Watson explained the municipal state of emergency, announced Sunday, is “mostly an administrative tool” that allows staff to “bypass procurement bylaws if we need equipment, supplies,” in response to what he called an occupation of Ottawa’s downtown core and surrounding neighbourhoods.

      That tool, he said, gives more authority to the city manager and makes staff “more nimble” to purchase whatever’s needed in response to the protest, without a long series of consultations and agreements.

      “It [also] sends the signal to the other two orders of government that this is a serious situation and we’re going to need their continued support in terms of additional police officers,” said Watson.

      Over the weekend, city solicitor David White told city councillors the declaration of a state of emergency “does little” in terms of legal authority and does not give more power to Ottawa police.

      In a statement, Ontario’s solicitor general Sylvia Jones emphasized politicians can’t direct police but discussions were ongoing “to ensure [Ottawa police] have every necessary resource they need to keep their community safe.”

      Ottawa caught between ‘2 warring factions’

      When asked if the mayor will take to the streets and engage with protesters, Watson said the issue is not within his jurisdiction.

      “This is a federal issue, not a municipal issue. We’re caught between these two warring factions,” said Watson, who added he’d meet with protest organizers about their “grievances” after the protest ends.

      He also said he suggested to his federal counterparts to use a “high-profile, respected senior states person” to act as a mediator between protesters and decision makers, and to mediate a solution to resolve this stalemate.

      “There seems to be little movement on either part,” he said. “I’m not going to condone their activities by showing up and having a chit-chat with them. I want them to leave.”

      UK – the independent – Canada truckers – live: Ottawa asks Trudeau to double size of police force as ‘HATEFUL OCCUPATION’ continues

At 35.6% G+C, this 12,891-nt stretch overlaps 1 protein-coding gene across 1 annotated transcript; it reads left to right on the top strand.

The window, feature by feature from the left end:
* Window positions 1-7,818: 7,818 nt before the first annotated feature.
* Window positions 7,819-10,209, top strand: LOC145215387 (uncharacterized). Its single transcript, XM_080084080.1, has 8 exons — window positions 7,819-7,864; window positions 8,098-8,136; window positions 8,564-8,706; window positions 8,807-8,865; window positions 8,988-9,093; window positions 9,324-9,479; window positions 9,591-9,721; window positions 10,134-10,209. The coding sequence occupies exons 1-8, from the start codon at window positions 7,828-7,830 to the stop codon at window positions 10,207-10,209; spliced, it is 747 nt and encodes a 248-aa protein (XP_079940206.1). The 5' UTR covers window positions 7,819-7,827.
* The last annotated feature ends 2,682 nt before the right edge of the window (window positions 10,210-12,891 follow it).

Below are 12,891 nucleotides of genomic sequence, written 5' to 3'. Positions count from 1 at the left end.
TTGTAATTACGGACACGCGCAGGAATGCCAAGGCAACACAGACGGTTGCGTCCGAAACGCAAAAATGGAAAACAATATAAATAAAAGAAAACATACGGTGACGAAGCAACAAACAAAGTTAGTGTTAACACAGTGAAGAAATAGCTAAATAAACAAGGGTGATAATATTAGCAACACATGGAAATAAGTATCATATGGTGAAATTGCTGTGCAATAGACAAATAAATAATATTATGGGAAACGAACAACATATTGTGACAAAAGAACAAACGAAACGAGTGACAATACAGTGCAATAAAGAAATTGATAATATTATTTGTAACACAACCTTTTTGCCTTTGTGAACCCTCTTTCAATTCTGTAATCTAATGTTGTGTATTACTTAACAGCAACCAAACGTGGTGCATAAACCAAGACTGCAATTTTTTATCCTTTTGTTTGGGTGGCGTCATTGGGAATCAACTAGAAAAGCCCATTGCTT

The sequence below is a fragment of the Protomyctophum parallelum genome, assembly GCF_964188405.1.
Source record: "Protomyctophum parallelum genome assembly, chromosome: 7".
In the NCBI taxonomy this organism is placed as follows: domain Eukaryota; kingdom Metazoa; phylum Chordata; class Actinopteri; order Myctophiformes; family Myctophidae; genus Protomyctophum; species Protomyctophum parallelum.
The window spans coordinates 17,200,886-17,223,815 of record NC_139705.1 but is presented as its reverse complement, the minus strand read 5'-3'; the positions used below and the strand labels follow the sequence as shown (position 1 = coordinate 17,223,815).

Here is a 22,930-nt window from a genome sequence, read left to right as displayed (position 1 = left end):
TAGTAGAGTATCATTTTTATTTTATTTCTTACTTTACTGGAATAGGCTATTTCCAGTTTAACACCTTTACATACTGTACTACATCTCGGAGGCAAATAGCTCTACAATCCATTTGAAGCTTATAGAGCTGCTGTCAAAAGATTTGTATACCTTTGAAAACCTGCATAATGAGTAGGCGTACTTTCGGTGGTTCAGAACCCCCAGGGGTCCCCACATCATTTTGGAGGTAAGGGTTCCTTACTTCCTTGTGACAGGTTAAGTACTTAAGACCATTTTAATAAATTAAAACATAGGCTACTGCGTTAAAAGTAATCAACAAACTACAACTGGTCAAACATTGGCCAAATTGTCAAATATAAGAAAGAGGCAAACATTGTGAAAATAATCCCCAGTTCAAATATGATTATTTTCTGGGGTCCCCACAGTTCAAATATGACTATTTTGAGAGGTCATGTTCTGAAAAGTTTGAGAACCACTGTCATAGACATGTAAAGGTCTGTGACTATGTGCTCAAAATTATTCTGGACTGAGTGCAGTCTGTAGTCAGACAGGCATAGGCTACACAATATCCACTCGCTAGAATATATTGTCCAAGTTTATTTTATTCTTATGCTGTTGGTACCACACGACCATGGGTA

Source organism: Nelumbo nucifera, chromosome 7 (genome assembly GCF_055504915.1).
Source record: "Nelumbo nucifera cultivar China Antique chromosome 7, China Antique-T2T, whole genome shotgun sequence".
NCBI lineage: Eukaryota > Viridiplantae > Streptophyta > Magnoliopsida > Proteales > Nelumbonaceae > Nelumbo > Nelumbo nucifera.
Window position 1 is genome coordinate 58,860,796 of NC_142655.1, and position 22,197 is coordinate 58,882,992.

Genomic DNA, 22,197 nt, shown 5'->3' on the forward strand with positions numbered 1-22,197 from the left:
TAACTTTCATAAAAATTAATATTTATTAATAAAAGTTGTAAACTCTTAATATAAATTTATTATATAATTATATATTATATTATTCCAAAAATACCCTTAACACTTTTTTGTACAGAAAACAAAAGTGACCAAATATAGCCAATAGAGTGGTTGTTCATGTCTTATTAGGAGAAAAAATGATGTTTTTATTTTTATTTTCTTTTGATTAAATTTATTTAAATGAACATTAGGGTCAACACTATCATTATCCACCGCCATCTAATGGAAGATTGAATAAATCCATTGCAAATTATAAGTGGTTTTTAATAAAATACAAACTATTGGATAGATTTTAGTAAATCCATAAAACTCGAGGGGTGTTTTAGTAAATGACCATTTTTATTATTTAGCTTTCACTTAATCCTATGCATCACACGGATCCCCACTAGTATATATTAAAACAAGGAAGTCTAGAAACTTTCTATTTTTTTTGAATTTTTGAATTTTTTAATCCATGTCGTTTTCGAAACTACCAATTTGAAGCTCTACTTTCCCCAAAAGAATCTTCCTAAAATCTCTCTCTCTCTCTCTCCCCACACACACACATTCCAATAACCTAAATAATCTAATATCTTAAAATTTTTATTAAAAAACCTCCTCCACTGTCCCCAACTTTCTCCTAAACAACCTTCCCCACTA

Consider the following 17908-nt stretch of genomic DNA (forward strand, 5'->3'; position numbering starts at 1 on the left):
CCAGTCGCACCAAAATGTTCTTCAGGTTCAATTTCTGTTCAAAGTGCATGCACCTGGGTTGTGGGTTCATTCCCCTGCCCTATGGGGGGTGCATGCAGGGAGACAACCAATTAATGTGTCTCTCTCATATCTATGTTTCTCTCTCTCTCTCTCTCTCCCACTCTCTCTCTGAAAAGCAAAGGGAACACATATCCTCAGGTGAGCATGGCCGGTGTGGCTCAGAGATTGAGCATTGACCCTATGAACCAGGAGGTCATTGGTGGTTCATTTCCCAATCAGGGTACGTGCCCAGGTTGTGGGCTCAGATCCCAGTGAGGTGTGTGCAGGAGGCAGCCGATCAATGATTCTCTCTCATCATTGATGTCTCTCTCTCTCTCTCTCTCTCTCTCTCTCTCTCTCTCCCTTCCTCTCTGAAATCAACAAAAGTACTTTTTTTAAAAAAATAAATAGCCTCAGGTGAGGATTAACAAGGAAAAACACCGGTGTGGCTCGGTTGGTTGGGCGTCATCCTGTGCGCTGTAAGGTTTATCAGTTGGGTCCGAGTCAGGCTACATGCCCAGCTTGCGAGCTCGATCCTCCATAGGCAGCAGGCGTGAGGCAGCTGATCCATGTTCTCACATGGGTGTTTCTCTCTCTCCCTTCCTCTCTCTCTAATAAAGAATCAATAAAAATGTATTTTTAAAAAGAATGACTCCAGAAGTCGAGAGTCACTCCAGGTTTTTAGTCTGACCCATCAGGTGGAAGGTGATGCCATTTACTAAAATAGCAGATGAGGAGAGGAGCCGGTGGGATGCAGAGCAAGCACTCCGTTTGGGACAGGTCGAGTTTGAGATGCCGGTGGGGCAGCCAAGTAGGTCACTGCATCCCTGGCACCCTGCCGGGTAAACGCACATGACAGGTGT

[…]The “freedom truck convoy” has attracted support from many US Republicans including former President Donald Trump, who called Prime Minister Justin Trudeau a “far left lunatic” who has “destroyed Canada with insane Covid mandates.”

      Police report that multiple arrests have been made related to the protest as Mayor Jim Watson warns that someone may get killed or seriously injured because of the irresponsible behaviour of some of those involved.

      […]the mayor called “an aggressive and hateful occupation of our neighbourhoods” that has nothing to do with vaccine mandates.


      Judge bans air horns at protests

      A judge will order a 10-day injunction against the use of air horns at protests — a big complaint of people living in downtown Ottawa after 11 days of disruption and noise.

      The wording of the order is still to being decided on and a lawyer representing the police will be consulted as to how the ruling will be enforced.

  8. europravda -Thousands of protesters against vaccine mandates and other restrictions have descended on Canada’s capital in what the police chief has likened to a ‘siege’.

  9. the sun – Vaccine mandate protesters shut down downtown Ottawa

    PROTESTERS rallied in cities across Canada in support of the truck drivers to protest against vaccine mandates and other coronavirus restrictions.

    Anti-vaccine protesters were rallying in Toronto and Quebec City among other cities in Canada on the day, waving Canadian flags and holding placards to call for the ending of vaccine mandates.

    Vehicle convoys and rallies also came to the the Canadian capital of Ottawa on Saturday night to join in on the second week of a protest, despite multiple measures taken by Ottawa police to taper off the protest.

    The protest in Ottawa was first staged by the truckers on Jan 29 to voice opposition to the Canadian government’s vaccine requirement for truckers crossing the Canada-United States border.

  10. COVID-19 vaccine mandates take centre stage in explosive House of Commons exchange

    The topic of COVID-19 vaccine mandates took centre stage during Monday’s session of question period in Ottawa’s House of Commons amid ongoing anti-mandate demonstrations.

    Interim Conservative Party Leader Candice Bergen demanded answers on when Canadians could see vaccine mandates and other public health guidelines removed.

    Meanwhile, Liberal House Leader Mark Holland said the country is “not ready” to strip federal health mandates just yet, in a move to protect those most vulnerable from the pandemic.

    “We’re all tired. We’re all frustrated. But we have to ask how we can continue to sacrifice to keep those safe around us, to make sure we follow public health measures and do our best to get out of this pandemic keeping as many people safe and alive as possible,” argued Holland.

  11. global news – In a passionate delivery on Monday evening, Justin delivered remarks, stating how the COVID-19 pandemic has been hard for all to deal with — including children and especially health-care workers.

  12. Legal injunction ‘one more tool’ for police to bring quiet back to Ottawa

    Lawyer Christine Johnson discusses a new injunction granted to silence noise from demonstrators in downtown Ottawa.

  13. REBEL NEWS – ‘Most people are going to be waking up to the fact that the news has been lying for many years’

    ( 11 min )

  14. “‘..and Jesus loves me most.’

    As soon as she delivered the joke, she just collapsed and hit her head on the floor.”

    Apparently Jesus’s timing is better than Heather’s.